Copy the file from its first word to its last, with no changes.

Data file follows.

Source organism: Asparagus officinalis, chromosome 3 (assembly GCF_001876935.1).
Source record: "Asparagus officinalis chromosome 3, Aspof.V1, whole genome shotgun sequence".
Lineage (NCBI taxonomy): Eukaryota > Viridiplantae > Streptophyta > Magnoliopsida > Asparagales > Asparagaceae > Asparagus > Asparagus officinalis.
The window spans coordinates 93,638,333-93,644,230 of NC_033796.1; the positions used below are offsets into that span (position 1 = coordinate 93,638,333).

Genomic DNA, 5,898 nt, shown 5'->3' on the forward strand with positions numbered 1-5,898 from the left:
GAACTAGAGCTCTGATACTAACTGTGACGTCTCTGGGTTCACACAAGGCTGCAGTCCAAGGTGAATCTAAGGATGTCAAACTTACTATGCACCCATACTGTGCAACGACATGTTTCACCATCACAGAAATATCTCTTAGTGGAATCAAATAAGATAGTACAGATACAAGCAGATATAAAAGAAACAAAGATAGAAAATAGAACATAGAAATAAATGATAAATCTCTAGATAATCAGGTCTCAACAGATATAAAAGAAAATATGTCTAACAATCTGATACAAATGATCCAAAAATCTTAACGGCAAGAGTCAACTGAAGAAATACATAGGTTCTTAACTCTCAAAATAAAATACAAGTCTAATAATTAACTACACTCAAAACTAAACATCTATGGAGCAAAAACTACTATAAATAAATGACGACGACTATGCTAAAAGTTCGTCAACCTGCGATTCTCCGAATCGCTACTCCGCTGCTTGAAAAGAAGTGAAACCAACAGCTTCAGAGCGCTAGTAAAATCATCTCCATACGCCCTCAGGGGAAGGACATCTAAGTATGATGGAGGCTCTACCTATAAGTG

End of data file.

Source organism: Asparagus officinalis, chromosome 3 (assembly GCF_001876935.1).
Source record: "Asparagus officinalis chromosome 3, Aspof.V1, whole genome shotgun sequence".
Lineage (NCBI taxonomy): Eukaryota > Viridiplantae > Streptophyta > Magnoliopsida > Asparagales > Asparagaceae > Asparagus > Asparagus officinalis.
The window spans coordinates 93,638,333-93,644,230 of NC_033796.1; the positions used below are offsets into that span (position 1 = coordinate 93,638,333).

Genomic DNA, 5,898 nt, shown 5'->3' on the forward strand with positions numbered 1-5,898 from the left:
GAACTAGAGCTCTGATACTAACTGTGACGTCTCTGGGTTCACACAAGGCTGCAGTCCAAGGTGAATCTAAGGATGTCAAACTTACTATGCACCCATACTGTGCAACGACATGTTTCACCATCACAGAAATATCTCTTAGTGGAATCAAATAAGATAGTACAGATACAAGCAGATATAAAAGAAACAAAGATAGAAAATAGAACATAGAAATAAATGATAAATCTCTAGATAATCAGGTCTCAACAGATATAAAAGAAAATATGTCTAACAATCTGATACAAATGATCCAAAAATCTTAACGGCAAGAGTCAACTGAAGAAATACATAGGTTCTTAACTCTCAAAATAAAATACAAGTCTAATAATTAACTACACTCAAAACTAAACATCTATGGAGCAAAAACTACTATAAATAAATGACGACGACTATGCTAAAAGTTCGTCAACCTGCGATTCTCCGAATCGCTACTCCGCTGCTTGAAAAGAAGTGAAACCAACAGCTTCAGAGCGCTAGTAAAATCATCTCCATACGCCCTCAGGGGAAGGACATCTAAGTATGATGGAGGCTCTACCTATAAGTG